The HTML and CSS Blog:

What You Learn in This HTML Lesson

This is an introduction to the new and simplified doctype for HTML5 pages. In the last tutorial you learned what a Doctype is, and how to declare the kind of Doctype your HTML web page isHTML4, XHTML, or HTML5. This lesson focuses in more detail on the new HTML5 Doctype, and a few other changes in HTML5 that will make your coding life simpler and leaner.

What is a Doctype? (I Slept Through Your Doctype Tutorial)

The <doctype> declaration (DTD) tag defines the standard of HTML is being used. The <doctype> tag appears first in your HTML code, just before the <html> tag. It’s nice to inform the browser what to expect from your code; not only are you using the <html> tag to tell it which language is being used, the <doctype> tag informs it which version of HTML you intend to use.


What Is the New HTML5 Doctype?

The Doctype for an HTML5 Page Is Remarkably Simple:

<!doctype html>

There isn’t even a number in the Doctypeit’s enough to identify that the page is using html language. Done. Sweet.

HTML5 Dinosaur

Compare that to the Doctype for an XHTML document (oh, that’s so 2008, what a snooze):

<!DOCTYPE html PUBLIC “-//W3C//DTD XHTML 1.0 Transitional//EN” “”>

or the Doctype for HTML4:


The older Doctypes included a path to the HTML specification on the website, but since all web browsers know the HTML language, this is unnecessary. The HTML5 doctype eliminates this path, and leaves us with a simple, clean, elegant doctype.

<!doctype html>

doctype html5

Here are a few other details that are simplified in HTML5.

Simplified Character Encoding Meta Tag

HTML5 future cat

HTML5 cat has the future [image via HappyCog]

The character encoding meta tag (which is used to identify the available character set for your web page display) is now short and simple. HTML5 has made this tag easier to use, with only one attribute needed.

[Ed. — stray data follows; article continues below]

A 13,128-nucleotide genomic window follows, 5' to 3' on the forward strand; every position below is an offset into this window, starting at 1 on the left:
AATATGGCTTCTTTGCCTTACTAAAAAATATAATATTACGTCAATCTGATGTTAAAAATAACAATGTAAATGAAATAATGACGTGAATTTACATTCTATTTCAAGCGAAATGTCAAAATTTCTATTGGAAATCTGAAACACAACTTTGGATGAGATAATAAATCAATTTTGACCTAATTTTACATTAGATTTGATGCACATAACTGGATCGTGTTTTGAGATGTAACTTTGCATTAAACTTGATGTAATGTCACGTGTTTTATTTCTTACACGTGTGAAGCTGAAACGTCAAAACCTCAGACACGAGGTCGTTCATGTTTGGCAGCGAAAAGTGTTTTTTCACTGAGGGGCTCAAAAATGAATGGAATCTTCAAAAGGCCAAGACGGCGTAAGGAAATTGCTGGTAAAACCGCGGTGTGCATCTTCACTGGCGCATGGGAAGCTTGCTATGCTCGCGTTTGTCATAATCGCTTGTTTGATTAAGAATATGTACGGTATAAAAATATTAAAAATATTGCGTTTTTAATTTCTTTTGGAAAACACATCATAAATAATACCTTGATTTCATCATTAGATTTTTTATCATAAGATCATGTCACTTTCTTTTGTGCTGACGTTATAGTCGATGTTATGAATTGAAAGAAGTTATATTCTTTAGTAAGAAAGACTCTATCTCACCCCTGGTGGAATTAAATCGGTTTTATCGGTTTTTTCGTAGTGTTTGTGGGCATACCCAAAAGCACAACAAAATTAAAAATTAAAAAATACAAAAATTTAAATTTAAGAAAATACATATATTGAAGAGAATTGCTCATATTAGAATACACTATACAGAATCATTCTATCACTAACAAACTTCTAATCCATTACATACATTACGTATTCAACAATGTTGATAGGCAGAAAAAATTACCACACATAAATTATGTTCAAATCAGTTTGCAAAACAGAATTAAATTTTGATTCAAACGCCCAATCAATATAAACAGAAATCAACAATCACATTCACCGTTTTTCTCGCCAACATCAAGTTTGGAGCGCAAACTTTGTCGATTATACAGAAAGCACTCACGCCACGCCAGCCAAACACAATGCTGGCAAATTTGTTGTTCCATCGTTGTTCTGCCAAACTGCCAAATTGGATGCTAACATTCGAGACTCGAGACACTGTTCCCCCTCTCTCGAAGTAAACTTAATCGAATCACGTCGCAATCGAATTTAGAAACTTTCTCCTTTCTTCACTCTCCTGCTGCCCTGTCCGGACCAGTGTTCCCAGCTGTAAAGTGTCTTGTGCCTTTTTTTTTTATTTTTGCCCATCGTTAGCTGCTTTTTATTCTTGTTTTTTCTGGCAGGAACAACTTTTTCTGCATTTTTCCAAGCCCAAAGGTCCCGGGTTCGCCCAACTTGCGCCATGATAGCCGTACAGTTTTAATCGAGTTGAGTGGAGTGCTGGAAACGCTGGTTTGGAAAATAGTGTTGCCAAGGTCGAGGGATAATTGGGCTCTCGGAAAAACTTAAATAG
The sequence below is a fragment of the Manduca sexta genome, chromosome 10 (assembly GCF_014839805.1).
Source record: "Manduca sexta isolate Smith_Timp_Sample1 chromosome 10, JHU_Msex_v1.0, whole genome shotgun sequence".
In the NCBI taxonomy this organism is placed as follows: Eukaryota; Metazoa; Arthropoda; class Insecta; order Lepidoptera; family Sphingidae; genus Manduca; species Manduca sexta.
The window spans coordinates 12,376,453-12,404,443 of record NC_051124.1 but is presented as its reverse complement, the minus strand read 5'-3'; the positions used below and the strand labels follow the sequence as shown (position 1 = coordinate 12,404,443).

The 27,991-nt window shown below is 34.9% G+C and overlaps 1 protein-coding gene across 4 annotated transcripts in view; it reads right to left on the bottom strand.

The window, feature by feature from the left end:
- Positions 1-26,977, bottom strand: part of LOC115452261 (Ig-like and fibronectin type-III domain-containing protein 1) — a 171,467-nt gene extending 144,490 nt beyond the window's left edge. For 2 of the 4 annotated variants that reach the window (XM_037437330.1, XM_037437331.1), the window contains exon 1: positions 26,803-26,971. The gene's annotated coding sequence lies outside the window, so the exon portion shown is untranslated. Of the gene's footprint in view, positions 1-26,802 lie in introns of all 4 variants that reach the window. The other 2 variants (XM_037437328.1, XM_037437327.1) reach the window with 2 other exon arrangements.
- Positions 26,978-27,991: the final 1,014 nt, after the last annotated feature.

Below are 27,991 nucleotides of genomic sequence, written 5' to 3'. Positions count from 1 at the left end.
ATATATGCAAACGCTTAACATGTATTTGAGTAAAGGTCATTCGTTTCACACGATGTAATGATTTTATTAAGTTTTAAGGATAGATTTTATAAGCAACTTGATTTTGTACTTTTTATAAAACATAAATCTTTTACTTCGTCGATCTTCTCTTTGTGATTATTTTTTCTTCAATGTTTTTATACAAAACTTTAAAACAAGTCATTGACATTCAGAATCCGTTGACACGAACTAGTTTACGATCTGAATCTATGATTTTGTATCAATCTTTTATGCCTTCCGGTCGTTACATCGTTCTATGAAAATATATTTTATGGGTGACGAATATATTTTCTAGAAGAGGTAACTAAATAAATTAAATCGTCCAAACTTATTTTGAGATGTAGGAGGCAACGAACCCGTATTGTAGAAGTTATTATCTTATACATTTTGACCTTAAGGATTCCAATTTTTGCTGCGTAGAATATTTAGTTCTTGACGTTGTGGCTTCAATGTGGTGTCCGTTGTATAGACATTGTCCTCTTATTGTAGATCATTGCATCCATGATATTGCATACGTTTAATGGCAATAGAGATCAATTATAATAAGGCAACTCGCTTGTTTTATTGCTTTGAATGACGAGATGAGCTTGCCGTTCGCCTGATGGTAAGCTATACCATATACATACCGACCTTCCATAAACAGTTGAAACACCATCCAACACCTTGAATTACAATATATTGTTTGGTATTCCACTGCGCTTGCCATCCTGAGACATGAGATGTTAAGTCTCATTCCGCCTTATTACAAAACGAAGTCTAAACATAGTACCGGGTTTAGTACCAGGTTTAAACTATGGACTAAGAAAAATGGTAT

HTML5 Character Encoding Meta Tag

<meta charset=”utf-8”>

Old XHTML Character Encoding Meta Tag

The old character encoding Meta tag was much longer and included attributes not really needed by your web browser.

<meta http-equiv=”Content-Type” content=”text/html; charset=utf-8”>

The new character encoding Meta tag gets right to the point.

What Is Character Encoding, and Why Should I Care?

This is especially needed for pages using multiple languages. The character encoding meta tag controls the available character set available for your web page. Specifying the correct character set means your web page, with symbols, special characters and international languages, will display as you intend.

Why Should I Specify the UTF-8 Character Set?

bart simpson learns about UTF-8

[image via Tom McFarlin]

UTF-8 is becoming the dominant international encoding of the web. Many web pages need to support more than one language. Even when writing in one language, you may require special characters not available in your character set.

For example, websites encoded in Latin-1 (ISO-8859-1) which occasionally need a Greek letter could use character codes for those letters, such as &theta; for ϴ. This approach would be cumbersome for an entire article published in Greek. The Latin-1 (ISO-8859-1) character set includes the Latin-based languages of the world. It includes most Western European languages.

The Unicode character set is universal, including the character set needed by the majority of the languages of the world. Using the UTF-8 character coding makes it much easier to manage multiple languages and character sets. UTF-8 just works. You can use it for almost any language, including pages with multiple languages. Even if your site is just English, it would be a good idea to use UTF-8 encoding in case you need internationalization in the futureplan ahead. Use UTF-8 encoding and you won’t have to change your web pages in the future.

At this time, approximately 81% of all websites specify UTF-8 character encoding, which can represent the widest range of languages.

UTF character encoding

Forget About the Type Attribute on Your Link Tags

Your <link> tags don’t need the type attribute anymore when linking to CSS stylesheets; it’s redundant. It makes sense we could skip the type attribute, since the rel attribute (relationship) has already indicated it is a CSS stylesheet, therefore the type attribute is unnecessary.

HTML5 Link Tag:

<link rel=”stylesheet” href=”style.css”>

XHTML Link Tag

In the old XHTML or HTML4 sites, the link tag looked like this:

<link rel=”stylesheet” type=”text/css” href=”style.css”>

Things are so much simpler in HTML5!

The Easiest Way to Learn HTML and CSS
Hi! I'm Diane. I'm an experienced web design teacher in San Francisco. I produce music videos to help new coders learn HTML. I'm dedicated to helping you learn to code, with tons of songs, videos, tutorials and activities. All our tutorials are free and we're adding new lessons every day. Subscribe to get the latest post in your inbox.

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